Welcome to RIETI Report.
This bi-weekly newsletter will keep you updated with the recent columns, event information and research results by RIETI fellows and other leading economists in Japan and around the world.
In this edition, we present topics related to evidence-based policy making (EBPM). We interviewed Fumio Ohtake, who has played a leading role in RIETI’s EBPM research from the start. He has answered various questions, including how EBPM should be used to respond to life-threatening crisis situations such as COVID-19.
We hope you will enjoy it. If you have any feedback, we would love to hear from you.
Editors of RIETI Report (Facebook: @en.RIETI / Twitter: @RIETIenglish / URL: https://www.rieti.go.jp/en/)
This month's featured article
Establishing EBPM in Japan – The benefits of using nudges
Making policy proposals based on objective data is a crucial mission for RIETI. Four years ago, we launched an evidence-based policy making (EBPM) research project. Has the EBPM approach become established in Japan during the past four years? How should EBPM be used to respond to life-threatening crisis situations such as torrential rain disasters and COVID-19? We asked Fumio Ohtake, Specially Appointed Professor at Osaka University and member of the Japanese government's Advisory Council on Countermeasures against Novel Influenza and Other Diseases, who has played a leading role in RIETI's EBPM research from the start.
Interviewed by SABURI Masataka (Director, International Coordination and PR Strategy, RIETI)
Please tell us about the EBPM research you have undertaken at RIETI so far.
At RIETI, we have held research meetings on evidence-based policy making (EBPM) for the past four years. We also hold annual symposiums. The primary purpose of the research meetings has been to establish the EBPM approach to policy in Japan. Before that, however, we had to begin by defining what EBPM means. The Japanese government had previously carried out policy assessments, but these were focused on assessing whether budgets were allocated and used in accordance with the original plans. Yet the essential purpose of policy assessment should be to ascertain whether or not the established policy goals have been achieved. In other words, policy assessment should include outcomes, which measure the results of policy goals, and outputs, which measure the effectiveness of the projects themselves. However, we found that in many cases it was not outcomes or outputs that were being assessed, but rather inputs; that is, whether the project had been implemented according to plan. We therefore started by establishing a common understanding of goal setting for outcomes and outputs. To begin with, in many cases we found insufficient explanation, based on scientific knowledge and evidence, of the logical mechanisms that would cause a policy input, say Project A, to lead to the desired outputs and outcomes. This was the first step toward establishing EBPM as a general approach.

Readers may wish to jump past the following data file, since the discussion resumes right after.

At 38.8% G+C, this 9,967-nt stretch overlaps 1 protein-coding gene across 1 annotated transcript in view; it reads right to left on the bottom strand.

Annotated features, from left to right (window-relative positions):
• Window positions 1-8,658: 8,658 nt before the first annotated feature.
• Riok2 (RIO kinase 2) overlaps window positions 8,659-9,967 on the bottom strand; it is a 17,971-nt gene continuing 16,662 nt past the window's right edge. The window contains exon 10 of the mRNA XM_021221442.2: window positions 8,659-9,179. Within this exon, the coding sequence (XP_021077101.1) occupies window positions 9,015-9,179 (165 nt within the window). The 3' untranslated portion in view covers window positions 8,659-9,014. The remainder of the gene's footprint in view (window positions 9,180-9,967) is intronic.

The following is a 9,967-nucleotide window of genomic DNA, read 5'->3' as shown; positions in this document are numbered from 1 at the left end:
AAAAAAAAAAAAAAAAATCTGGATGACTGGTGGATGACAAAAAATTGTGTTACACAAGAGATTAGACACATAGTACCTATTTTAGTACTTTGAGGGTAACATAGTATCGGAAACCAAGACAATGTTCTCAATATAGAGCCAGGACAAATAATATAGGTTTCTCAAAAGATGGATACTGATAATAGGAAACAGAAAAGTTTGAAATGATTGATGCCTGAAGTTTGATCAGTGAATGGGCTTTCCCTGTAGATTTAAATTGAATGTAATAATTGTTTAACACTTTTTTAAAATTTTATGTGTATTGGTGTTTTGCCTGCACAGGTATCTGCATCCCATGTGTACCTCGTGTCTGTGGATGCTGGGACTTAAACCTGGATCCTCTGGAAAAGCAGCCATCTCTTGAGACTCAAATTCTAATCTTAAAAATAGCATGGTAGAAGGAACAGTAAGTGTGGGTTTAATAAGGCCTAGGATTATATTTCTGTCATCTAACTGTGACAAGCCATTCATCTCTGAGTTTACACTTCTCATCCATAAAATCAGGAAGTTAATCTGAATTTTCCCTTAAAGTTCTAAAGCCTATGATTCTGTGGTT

Next, we were faced with the problem of how to measure the effectiveness of a policy. This was often measured by comparing the situation before and after the policy was implemented, but this does not constitute an accurate policy assessment in terms of the causal inference approach used in fields such as statistics and economics. When testing the effectiveness of a particular policy, it is crucial to compare the results after policy implementation with counterfactual assumptions regarding what the situation would have been like if the policy had not been implemented. During the initial research meetings and symposiums, we therefore aimed to define the goals of EBPM, and to establish general methods for evaluating policy effectiveness. I feel that this approach is now beginning to sink in.
We also considered that it would be beneficial for those entrusted with policy implementation if we provided specific, practical examples in addition to evaluation methods. Through RIETI research meetings, symposiums and other forums, we have provided EBPM case studies across a range of fields such as education and disaster prevention, as well as COVID-19 countermeasures, which we presented at the symposium in December 2021.
To read the full text
"Policy-Making for a Better Society"
by KONDO Keisuke (Senior Fellow, RIETI)
"Using Nudge as Entry Points for EBPM!"
by KOBAYASHI Yohei (Consulting Fellow, RIETI)
"Policy Evaluation Program: Evidence-Based Policy Making"
by KAWAGUCHI Daiji (Faculty Fellow, RIETI)
Our latest discussion papers
"Unemployment Gap between Long-term Immigrants and Natives in Japan: Considering Heterogeneity Among Immigrants from Asia, the U.S. and UK, and South America"
by LIU Yang (Fellow, RIETI)
"Fixed Costs in Exporting and Investing"
by Youngmin BAEK (Fukuyama University) / HAYAKAWA Kazunobu (Institute of Developing Economies)
"Spatial Gaps in Minimum Wages and Job Search of Young Workers"
by HAMAGUCHI Nobuaki (Faculty Fellow, RIETI) / KONDO Keisuke (Senior Fellow, RIETI)
"Impacts of Firm GVC Participation on Productivity: A Case of Japanese Firms"
by URATA Shujiro (Faculty Fellow, RIETI) / Youngmin BAEK (Fukuyama University)
"Exchange Rate Pass-through Under the Unconventional Monetary Policy Regime"
by YOSHIDA Yushi (Shiga University) / Weiyang ZHAI (Shiga University) / SASAKI Yuri (Meiji Gakuin University) / Siyu ZHANG (Meiji Gakuin University)
"The Effects of Trump's Trade War with China on Japan's Trade"
by ITO Tadashi (Gakushuin University)
[List of discussion papers]
* To subscribe, please go to SHANON's website.
Fellow titles and links in the text are as of the date of publication.
For questions or comments regarding RIETI Report, please contact the editor.
*If the "Send by mailer" button does not work, please copy the address into your email "send to" field and connect the prefix and the suffix of the address with an "@", sending it normally.
RIETI Report is published bi-weekly.